Protecting your eyes is incredibly important if you want to clear vision for your entire life. Many people don’t realize that they could be damaging their vision every time they walk outside their door. Harmful UV rays become more prominent in the spring and summer months. Those UV rays bring strong lightwaves that damage the delicate cells of your eyes on contact. Here are a few reasons why wearing your sunglasses is so important not only in the summer, but all year long as well!
Ultraviolet rays are not purple rays that you can see with your eyes. UV rays (as they are commonly referred to as) are light rays that are on the visible light spectrum. That is the spectrum of lights that can be seen with the naked eye. However, it doesn’t mean those light rays are actually visible. UV light is on the part of the spectrum where there is lots of energy and short wavelengths. That means in one small wave of light hitting you, it’s carrying tons of energy straight at your eye. That light rays help us to interpret the colors that we see, as they all carry different amounts of energy according to their wavelength. It is what will differentiate red from yellow and green from blue.
The only problem with UV lights is that they can’t generally be seen by the naked eye despite being on the visible light spectrum. When you go outside, you are exposed to UV light every single day without always knowing it. These light rays are given off by the sun and they carry so much energy that they can burn both your skin and your eyes. Because UV light is so hard to see, your skin or eyes will slowly become burned without sunscreen and sunglasses protecting you.
The Public Health Agency reports that UV radiation has 3 wavelengths of light: UVA, UVB and UVC. The type of wavelength determines if the atmosphere absorbs it or not. UVC will be absorbed by the atmosphere before it gets to your eyes or your skin. UVA and UVB, however, both make it to the earth’s surface. Studies show that UVA light waves are present year-round, even on the very cloudy winter days. UVB light waves will come and go depending on the season. That means, you always need to be taking measures through sunscreen and sunglasses to protect your skin and your body from harmful UV rays that can lead to cancer, vision loss and chronic eye and skin diseases.
In fact, the most common eye cancer—melanoma—comes from too much eye exposure to the sun’s rays. This can lead to blindness if you don’t start wearing your sunglasses and if you don’t get prompt treatment from an eye doctor.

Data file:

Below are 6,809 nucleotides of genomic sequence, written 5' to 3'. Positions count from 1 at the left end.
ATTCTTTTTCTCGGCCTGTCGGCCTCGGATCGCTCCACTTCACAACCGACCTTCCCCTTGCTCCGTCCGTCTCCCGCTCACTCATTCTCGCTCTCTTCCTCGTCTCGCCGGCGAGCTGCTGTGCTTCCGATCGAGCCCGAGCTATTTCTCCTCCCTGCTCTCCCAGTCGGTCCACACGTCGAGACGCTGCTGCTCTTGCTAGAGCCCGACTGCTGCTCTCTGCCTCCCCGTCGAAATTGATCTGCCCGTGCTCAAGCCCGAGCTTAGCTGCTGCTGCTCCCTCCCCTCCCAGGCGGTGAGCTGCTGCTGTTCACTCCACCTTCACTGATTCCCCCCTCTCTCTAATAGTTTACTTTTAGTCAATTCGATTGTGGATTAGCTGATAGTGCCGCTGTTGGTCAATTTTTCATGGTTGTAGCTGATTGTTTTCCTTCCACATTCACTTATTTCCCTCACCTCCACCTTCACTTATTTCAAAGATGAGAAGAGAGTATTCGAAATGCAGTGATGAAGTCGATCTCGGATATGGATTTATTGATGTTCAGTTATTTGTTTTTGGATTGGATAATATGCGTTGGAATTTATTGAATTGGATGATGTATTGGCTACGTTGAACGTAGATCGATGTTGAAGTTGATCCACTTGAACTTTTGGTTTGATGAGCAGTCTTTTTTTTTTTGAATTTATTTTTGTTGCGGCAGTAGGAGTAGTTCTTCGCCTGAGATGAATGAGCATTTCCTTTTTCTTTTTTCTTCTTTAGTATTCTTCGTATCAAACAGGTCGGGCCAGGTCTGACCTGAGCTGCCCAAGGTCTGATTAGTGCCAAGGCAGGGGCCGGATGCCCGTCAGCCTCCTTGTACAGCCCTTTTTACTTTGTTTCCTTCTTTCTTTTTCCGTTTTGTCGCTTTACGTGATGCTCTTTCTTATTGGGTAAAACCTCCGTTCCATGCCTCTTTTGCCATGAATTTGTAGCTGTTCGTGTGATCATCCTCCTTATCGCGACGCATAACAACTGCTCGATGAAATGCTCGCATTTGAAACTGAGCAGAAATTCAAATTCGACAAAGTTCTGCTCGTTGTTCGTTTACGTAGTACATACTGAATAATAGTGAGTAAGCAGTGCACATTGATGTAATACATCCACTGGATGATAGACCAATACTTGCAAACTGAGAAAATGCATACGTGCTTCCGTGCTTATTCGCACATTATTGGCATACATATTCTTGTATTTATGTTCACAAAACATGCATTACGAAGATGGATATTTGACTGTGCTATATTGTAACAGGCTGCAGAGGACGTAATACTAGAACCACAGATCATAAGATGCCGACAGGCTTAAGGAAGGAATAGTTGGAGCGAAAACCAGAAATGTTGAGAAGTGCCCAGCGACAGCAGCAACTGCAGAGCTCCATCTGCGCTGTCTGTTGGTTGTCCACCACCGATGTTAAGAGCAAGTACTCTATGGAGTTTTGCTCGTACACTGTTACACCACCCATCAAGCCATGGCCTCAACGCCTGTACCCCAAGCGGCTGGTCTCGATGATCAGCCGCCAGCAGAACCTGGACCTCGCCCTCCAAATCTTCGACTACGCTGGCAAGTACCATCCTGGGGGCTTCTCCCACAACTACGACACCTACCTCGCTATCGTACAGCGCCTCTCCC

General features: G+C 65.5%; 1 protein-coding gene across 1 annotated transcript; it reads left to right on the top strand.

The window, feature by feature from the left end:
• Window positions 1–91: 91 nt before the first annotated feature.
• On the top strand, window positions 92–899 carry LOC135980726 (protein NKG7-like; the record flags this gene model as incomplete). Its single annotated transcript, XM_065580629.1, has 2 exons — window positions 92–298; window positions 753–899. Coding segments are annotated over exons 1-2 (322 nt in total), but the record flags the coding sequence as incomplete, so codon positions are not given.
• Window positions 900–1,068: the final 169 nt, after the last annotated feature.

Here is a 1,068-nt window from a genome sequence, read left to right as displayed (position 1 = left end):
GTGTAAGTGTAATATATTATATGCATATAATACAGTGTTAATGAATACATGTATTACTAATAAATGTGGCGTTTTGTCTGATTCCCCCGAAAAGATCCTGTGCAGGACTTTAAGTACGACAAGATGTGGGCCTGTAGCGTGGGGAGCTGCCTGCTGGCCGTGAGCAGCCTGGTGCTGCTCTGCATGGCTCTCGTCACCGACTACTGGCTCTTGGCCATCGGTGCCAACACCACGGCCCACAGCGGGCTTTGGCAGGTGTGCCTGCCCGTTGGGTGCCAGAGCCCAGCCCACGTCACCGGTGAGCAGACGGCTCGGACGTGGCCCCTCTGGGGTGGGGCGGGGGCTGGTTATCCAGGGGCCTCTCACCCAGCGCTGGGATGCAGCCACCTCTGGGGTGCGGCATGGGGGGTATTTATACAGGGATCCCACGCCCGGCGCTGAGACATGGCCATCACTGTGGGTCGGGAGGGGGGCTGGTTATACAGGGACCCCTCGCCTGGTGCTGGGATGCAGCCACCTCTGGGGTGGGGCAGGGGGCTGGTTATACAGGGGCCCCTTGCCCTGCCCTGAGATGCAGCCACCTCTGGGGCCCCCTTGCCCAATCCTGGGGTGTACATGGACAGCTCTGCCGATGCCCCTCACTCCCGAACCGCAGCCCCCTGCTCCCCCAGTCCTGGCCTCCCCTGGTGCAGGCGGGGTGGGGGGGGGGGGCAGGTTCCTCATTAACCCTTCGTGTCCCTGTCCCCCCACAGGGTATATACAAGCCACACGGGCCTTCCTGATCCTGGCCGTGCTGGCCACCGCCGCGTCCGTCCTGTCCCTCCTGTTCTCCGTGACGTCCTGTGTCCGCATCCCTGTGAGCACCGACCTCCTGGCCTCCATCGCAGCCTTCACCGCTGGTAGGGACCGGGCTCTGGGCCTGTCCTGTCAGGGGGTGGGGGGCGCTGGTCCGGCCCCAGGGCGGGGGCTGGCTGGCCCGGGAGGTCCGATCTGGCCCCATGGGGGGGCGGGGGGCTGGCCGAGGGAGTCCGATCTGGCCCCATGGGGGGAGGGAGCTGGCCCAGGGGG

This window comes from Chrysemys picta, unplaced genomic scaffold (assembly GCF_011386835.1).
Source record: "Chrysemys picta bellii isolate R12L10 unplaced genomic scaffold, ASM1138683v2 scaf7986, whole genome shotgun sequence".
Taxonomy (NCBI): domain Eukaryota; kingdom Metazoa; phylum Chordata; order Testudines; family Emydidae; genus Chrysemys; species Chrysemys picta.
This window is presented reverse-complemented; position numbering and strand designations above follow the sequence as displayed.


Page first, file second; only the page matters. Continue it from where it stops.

Did you know that the sun can cause you eye conditions that are irreversible? The National Eye Institute reports that about 20% of cases of cataracts are caused from too much UV exposure. Cataracts is a condition where the lens of the eye becomes cloudy until the point of blindness. Some changes in lifestyle can help slow down the progression, but surgery is usually needed to remove the cataracts.
The sun can also cause sunburns to happen on your eyes both in the winter and in the summer. In the winter, UV light rays bounce off of snow and ice and are reflected back into your eyes. In the summer, light bounces off of sand, water and light surfaces. Instead of simply being bright, that amount of light being reflected (about 85% of the sun’s rays) can sunburn your eyes. This can happen throughout a short while of being outside or it can happen immediately. Signs of eye sunburns include redness, loss of vision, blurry vision, sensitivity to light, excessive tearing, eye pain, a gritty feeling in the eyes, small pupils and seeing halos in your vision. The vision loss is generally temporary, but permanent vision loss can happen over time with repeated bouts of snow blindness.
Many people know that summertime is when the sun is hottest and brightest. Just like you can get a sunburn, you can also burn and damage your eyes. Even if you put sunblock on your skin, that doesn’t do anything for your eyes. You must protect children’s eyesight with proper sunglasses fit for them. Each day of summer is a chance for harmful UV rays to damage your child’s eyes. Ultraviolet rays have the shortest wavelength compared to other lights, meaning they carry a ton of energy that hits your eyes strongly.
Vision can be damaged early-on when sunglasses aren’t worn, especially when children are outside frequently. Many parents don’t know the importance of sunglasses for children and don’t stress that they wear them. This is especially true with little ones who take sunglasses off. It’s incredibly important to wear sunglasses though, even if your child needs ones that fasten around the head. Studies show that Americans spend so much time outdoors that the eyes and body have absorbed half a lifetime’s worth of UV rays by age 18. For a child’s sunglasses, you want to make sure they have 100% UVA and UVB protection and block UV absorption up to 400 nanometers. They need to fit a child’s face and block and protect the area around the eyes.
Looking at the sun even once can hurt delicate tissues in the eyes that can’t fix themselves. Being outside without sunglasses can quickly cause vision damage in children that stay with them throughout life. Protect their eyesight with custom-made sunglasses that are guaranteed to block out 100% of harmful UV rays. Store-bought sunglasses often don’t provide any UV protection, so make sure you always buy sunglasses with 100% UV protection. To schedule your sunglasses consultation or your family’s eye exams, call Peeper’s Optical today at (303) 333-2800!